Child maltreatment is a major social problem. This paper focuses on measuring the relationship between child maltreatment and crime using data from the National Longitudinal Study of Adolescent Health (Add Health). We focus on crime because it is one of the most costly potential outcomes of maltreatment. Our work addresses two main limitations of the existing literature on child maltreatment. First, we use a large national sample, and investigate different types of maltreatment in a unified framework. Second, we pay careful attention to controlling for possible confounders using a variety of statistical methods that make differing assumptions. The results suggest that maltreatment greatly increases the probability of engaging in crime and that the probability increases with the experience of multiple forms of maltreatment.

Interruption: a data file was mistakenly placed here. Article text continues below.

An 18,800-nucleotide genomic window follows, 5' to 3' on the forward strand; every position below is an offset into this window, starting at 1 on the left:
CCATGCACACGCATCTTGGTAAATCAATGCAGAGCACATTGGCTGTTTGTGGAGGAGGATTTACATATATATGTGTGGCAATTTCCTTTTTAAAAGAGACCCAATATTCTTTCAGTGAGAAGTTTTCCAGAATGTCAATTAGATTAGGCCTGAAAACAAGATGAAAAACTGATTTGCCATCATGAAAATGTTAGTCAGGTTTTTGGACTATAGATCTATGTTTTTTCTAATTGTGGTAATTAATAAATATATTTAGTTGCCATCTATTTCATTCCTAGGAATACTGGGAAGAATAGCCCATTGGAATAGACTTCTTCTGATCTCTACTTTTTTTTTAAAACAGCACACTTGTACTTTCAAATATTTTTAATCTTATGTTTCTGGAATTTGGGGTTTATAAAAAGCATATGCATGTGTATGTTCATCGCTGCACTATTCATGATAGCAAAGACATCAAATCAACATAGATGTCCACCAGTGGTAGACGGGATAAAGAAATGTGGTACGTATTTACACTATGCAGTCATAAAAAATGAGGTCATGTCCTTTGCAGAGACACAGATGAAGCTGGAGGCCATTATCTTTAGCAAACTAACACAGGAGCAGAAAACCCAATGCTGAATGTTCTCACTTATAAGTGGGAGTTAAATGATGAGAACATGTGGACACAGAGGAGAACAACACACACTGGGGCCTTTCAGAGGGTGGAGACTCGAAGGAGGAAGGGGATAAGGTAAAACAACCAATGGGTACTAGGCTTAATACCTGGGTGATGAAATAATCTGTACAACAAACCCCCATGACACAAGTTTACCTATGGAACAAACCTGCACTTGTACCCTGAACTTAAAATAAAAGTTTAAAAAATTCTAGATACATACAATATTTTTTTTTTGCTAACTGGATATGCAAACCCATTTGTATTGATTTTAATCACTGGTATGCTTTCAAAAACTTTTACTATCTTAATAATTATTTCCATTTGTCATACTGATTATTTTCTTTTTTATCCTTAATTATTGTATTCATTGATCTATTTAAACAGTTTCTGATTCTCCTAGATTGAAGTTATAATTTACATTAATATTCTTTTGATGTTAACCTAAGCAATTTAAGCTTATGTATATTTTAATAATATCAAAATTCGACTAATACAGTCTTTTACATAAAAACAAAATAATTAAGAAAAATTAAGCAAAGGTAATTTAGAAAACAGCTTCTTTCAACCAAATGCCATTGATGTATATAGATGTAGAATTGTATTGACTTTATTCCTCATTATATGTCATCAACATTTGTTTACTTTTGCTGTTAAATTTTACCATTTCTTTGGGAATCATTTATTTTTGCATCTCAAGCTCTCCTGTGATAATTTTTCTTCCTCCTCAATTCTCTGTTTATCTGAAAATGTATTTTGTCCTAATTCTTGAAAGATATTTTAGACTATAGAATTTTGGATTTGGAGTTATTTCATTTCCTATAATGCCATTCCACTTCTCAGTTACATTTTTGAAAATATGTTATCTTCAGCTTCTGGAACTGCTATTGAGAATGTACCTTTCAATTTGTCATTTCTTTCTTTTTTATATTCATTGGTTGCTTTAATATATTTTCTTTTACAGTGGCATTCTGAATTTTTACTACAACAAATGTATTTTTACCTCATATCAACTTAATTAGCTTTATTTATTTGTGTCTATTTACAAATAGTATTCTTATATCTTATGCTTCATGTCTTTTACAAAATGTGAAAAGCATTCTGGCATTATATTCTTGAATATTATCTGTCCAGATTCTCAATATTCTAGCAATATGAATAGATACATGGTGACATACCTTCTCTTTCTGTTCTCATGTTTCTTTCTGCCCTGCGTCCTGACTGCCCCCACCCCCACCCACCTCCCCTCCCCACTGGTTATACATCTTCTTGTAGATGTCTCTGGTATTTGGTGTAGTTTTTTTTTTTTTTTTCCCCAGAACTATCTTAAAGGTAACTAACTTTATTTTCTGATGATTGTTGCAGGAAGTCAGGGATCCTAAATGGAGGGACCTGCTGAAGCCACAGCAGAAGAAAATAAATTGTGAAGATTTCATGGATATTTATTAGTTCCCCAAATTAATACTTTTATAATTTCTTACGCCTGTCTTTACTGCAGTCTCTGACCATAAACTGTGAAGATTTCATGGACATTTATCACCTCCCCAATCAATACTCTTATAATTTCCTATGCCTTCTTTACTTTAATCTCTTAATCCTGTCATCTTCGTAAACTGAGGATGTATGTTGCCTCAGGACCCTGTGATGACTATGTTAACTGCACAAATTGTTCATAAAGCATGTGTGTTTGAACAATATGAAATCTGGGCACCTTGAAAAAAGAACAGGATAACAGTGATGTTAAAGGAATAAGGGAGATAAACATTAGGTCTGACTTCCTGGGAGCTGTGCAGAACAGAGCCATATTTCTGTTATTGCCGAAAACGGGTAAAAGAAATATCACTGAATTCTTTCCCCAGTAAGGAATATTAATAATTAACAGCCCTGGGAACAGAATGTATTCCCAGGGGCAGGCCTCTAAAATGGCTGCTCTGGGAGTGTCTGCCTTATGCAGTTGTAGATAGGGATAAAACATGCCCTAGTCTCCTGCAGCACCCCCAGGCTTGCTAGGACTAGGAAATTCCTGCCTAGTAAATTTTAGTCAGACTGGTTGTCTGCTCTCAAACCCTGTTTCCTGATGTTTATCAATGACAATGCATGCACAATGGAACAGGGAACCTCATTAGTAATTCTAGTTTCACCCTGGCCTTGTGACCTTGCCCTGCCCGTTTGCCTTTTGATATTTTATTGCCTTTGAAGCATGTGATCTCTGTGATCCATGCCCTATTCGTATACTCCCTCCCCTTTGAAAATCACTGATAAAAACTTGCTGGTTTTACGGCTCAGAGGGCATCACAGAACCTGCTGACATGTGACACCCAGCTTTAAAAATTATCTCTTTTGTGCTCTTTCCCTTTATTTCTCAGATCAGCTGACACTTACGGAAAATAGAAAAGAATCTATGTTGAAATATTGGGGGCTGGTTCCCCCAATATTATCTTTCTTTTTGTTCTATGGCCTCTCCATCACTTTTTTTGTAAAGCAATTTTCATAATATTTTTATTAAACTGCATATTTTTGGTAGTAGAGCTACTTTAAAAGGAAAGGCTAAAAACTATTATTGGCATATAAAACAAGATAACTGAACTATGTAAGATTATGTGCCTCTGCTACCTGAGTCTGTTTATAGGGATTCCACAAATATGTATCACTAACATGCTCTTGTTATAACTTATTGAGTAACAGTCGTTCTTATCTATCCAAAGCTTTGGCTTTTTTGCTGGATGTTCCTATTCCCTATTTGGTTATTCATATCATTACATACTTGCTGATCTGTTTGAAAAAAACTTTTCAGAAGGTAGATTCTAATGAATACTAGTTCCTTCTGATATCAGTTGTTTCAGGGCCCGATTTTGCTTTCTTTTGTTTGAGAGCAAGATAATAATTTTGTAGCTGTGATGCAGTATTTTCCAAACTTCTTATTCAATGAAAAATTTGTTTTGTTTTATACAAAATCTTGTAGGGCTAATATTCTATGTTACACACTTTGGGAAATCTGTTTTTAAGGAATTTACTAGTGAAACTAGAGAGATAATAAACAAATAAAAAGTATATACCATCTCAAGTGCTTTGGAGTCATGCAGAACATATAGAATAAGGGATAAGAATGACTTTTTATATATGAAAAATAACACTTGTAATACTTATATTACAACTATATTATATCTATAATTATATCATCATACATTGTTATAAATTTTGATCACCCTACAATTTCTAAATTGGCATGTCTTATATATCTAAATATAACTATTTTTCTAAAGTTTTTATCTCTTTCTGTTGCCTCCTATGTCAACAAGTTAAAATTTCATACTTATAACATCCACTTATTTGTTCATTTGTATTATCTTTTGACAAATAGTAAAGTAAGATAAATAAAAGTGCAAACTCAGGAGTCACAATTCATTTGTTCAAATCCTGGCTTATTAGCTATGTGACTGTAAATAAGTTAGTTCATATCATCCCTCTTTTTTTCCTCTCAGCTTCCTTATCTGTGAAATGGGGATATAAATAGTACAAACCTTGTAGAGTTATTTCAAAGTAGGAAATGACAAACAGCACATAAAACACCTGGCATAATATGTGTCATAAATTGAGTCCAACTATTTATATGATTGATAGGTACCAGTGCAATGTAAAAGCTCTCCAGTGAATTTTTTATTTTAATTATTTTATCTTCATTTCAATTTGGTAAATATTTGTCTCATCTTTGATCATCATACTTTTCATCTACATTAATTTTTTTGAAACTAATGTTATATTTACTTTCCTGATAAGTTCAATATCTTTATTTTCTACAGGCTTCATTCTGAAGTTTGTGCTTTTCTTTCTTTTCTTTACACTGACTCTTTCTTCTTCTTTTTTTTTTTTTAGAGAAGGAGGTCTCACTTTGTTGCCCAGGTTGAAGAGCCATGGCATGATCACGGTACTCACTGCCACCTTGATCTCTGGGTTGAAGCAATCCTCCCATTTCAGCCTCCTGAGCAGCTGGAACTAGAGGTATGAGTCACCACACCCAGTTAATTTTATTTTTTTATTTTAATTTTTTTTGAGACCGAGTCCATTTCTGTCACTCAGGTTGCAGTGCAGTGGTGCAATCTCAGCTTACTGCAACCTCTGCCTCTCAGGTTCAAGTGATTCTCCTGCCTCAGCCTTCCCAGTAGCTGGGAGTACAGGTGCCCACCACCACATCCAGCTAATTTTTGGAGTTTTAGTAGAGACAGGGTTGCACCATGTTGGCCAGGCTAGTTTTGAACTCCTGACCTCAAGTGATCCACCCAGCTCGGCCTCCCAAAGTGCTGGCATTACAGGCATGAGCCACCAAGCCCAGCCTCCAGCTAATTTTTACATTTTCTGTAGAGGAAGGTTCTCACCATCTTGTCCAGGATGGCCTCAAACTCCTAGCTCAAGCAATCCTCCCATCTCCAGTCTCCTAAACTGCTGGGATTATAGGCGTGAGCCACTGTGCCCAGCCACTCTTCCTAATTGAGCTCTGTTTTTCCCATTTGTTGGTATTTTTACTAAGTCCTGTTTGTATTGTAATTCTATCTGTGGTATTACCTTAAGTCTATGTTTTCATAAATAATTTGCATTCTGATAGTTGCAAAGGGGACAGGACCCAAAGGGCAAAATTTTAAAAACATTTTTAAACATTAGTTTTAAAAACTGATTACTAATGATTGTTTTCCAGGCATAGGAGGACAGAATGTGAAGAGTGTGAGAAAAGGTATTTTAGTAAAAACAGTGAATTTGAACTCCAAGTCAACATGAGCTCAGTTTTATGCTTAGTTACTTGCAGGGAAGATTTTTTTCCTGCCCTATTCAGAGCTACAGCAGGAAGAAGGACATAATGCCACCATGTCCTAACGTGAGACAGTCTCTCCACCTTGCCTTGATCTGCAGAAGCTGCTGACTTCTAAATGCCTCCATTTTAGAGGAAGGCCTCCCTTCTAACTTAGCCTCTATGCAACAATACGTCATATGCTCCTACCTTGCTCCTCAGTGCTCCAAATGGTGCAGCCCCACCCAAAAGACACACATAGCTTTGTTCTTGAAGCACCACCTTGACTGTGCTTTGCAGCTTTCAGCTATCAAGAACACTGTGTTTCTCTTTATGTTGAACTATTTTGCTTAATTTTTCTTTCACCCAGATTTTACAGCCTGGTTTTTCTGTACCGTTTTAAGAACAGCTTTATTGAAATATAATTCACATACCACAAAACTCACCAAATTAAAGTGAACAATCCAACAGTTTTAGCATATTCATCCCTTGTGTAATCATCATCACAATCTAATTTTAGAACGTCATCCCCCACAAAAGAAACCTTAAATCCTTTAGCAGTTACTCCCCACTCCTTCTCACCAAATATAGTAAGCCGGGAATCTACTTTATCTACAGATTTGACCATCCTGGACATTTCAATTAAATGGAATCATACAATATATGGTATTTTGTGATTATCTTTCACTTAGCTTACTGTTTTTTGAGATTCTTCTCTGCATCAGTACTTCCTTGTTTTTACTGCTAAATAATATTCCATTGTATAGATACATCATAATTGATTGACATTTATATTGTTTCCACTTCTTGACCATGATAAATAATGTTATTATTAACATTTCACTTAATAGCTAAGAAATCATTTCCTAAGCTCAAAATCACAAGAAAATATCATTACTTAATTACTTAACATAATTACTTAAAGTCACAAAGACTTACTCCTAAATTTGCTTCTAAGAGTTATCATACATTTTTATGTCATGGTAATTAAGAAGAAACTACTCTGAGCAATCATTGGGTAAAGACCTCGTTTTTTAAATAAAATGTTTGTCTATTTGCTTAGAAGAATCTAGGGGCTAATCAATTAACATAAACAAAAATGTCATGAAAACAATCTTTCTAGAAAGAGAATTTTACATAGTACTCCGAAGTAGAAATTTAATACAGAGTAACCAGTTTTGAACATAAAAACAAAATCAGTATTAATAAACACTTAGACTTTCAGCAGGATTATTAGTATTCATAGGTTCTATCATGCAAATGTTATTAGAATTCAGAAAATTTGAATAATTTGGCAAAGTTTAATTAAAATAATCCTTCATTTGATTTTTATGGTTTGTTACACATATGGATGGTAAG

ASJC Scopus subject areas
- Economics and Econometrics
- Strategy and Management
- Organizational Behavior and Human Resource Management
- Management of Technology and Innovation